Video | Agriculture | Confidence | Economy | Energy | Employment | Finance | Media | Property | RBNZ | Science | SOEs | Tax | Technology | Telecoms | Tourism | Transport | Search

 


NZ log prices may have reached lows after supply eases

NZ log export prices may have reached lows after supply eases, Agrifax says

By Tina Morrison

June 27 (BusinessDesk) - New Zealand export log prices to China, which have dropped by about a third to $87 a tonne in the past three months, may start to stabilise next month as supply eases, slowing an inventory build up on the ports of Asia's largest economy, according to Agrifax.

Log inventories on Chinese ports have more than doubled since the start of the year to about 4 million tonnes, which equates to about two-and-a-half months' usage, as an expansion in China's housing market led to a surge in supply from exporters wanting to benefit from higher prices, according to Agrifax forestry analyst Ivan Luketina. A slowdown in the Chinese housing market has caused prices to drop and led to tighter credit for log buyers, denting Chinese log imports, he said.

"House sales in China are slowing down and the flow on effect from that is that the banks are less willing to lend money out for development or buying houses, and that means earlier on in the year there was a dip in usage of the logs," Luketina said. "The dip in usage earlier in the year combined with the massive imports has caused the inventories to really grow quickly. The inventories need to come down, and that should be starting to happen now."

Government figures today showed New Zealand exported $4.14 billion of logs, wood, and wood articles in the 12 months ended May 31, up 24 percent from a year earlier.

Chinese log inventories may not return to more normal levels for at least four months and prices are unlikely to rise before then, Luketina said. A correction following a spike higher in 2011 took about 20 months to recover, suggesting the latest price recovery would likely take a slow, consistent path, he said.

The price decline may be welcomed by the domestic market where mills have struggled to compete for wood with exporters, Luketina said. However, while industrial and utility log types will probably follow the decline in Chinese export prices, structural and pruned grades are likely to decline only marginally as demand remains strong in the Christchurch and Auckland housing markets, he said.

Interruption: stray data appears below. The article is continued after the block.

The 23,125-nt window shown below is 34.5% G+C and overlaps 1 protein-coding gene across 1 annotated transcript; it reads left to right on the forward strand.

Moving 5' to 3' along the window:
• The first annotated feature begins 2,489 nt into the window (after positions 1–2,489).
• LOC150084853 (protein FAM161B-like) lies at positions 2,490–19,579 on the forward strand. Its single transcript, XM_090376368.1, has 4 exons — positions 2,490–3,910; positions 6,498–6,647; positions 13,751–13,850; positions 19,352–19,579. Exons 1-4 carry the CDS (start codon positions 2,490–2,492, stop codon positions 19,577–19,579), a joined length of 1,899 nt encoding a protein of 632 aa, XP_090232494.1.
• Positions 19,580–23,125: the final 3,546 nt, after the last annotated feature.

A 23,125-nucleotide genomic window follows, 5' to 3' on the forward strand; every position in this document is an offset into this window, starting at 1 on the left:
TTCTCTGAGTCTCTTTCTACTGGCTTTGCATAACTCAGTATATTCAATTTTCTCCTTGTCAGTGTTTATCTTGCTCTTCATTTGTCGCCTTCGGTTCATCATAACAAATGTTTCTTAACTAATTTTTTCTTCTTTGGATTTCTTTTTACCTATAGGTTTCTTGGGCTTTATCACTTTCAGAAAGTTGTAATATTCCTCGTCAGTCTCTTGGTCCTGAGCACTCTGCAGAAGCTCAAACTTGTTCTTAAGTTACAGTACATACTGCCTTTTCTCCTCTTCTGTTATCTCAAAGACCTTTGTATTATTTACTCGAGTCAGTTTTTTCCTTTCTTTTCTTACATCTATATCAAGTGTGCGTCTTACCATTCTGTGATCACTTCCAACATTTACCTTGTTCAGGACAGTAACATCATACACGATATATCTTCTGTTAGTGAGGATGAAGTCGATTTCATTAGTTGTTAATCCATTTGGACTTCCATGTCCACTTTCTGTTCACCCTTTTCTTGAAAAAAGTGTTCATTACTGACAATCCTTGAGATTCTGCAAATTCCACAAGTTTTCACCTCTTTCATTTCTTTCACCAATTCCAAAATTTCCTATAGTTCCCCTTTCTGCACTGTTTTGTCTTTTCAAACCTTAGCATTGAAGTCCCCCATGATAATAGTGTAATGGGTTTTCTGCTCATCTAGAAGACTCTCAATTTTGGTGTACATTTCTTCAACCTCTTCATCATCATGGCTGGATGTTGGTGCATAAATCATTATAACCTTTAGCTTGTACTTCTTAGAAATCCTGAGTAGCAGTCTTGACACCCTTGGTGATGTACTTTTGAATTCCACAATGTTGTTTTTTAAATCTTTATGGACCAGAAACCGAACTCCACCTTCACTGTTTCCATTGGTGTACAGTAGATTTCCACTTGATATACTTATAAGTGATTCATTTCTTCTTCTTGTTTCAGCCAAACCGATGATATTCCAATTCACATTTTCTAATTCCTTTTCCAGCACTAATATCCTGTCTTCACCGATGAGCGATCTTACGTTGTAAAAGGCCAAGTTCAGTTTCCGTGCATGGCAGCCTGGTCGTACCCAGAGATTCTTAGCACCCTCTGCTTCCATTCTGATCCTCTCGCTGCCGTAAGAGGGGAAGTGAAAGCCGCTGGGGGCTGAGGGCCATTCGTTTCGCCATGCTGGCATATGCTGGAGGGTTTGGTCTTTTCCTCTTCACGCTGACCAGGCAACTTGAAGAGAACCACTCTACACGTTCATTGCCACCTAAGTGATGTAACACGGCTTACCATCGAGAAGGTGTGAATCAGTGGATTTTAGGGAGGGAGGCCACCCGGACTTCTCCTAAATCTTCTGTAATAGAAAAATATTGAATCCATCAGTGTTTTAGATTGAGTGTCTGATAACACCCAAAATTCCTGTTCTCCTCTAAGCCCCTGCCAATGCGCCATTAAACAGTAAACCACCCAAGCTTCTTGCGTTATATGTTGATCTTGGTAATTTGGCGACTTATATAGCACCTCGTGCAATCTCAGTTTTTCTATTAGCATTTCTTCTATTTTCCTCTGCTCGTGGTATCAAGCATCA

(BusinessDesk)

© Scoop Media

 
 
 
 
 
Business Headlines | Sci-Tech Headlines

 

Our Fresh Water: Monitoring Report Confirms Serious Challenges For Rivers

• nitrogen levels are getting worse at 55 percent and getting better at 28 percent of monitored river sites across New Zealand • phosphorus levels are getting better at 42 percent and getting worse at 25 percent of monitored river sites across New Zealand More>>

ALSO:

Stats: Wind And Geothermal Emerge As Significant Sources Of Energy

Geothermal’s contribution to New Zealand’s total renewable energy generation increased from 11.5 percent in 2007 to 21 percent in 2015.... The value of wind jumped from $238 million (2 percent of total renewable energy generation) in 2007 to $884 million (6 percent) in 2015. More>>

Errors Found: Electricity Authority Dumps Transmission Pricing Modelling

The Electricity Authority is ditching the cost-benefit analysis at the heart of its controversial attempt to find a new way to divide up costs for the national grid after finding an expanding range of serious computational errors in the work by Australian consultancy Oakley Greenwood. More>>

ALSO:

New Record: Migrant Arrivals At 129,500 A Year

Annual net migration has been steadily increasing since 2012. "This was mainly due to the rising number of migrant arrivals to New Zealand," population statistics senior manager Peter Dolan said. "Fewer migrant departures also contributed to the increase in net migration." More>>

ALSO:

Launched: NASA's Super Pressure Balloon Takes Flight From NZ

NASA successfully launched its football-stadium-sized, heavy-lift super pressure balloon (SPB) from Wanaka, New Zealand, at10:50 a.m. Tuesday, April 25 (6:50 p.m. April 24 in U.S. Eastern Time), on a mission designed to run 100 or more days floating at 110,000 feet (33.5 km) about the globe in the southern hemisphere's mid-latitude band. More>>

ALSO:

Get More From Scoop

 
 
 
 
 
 
 
 
Business
Search Scoop  
 
 
Powered by Vodafone
NZ independent news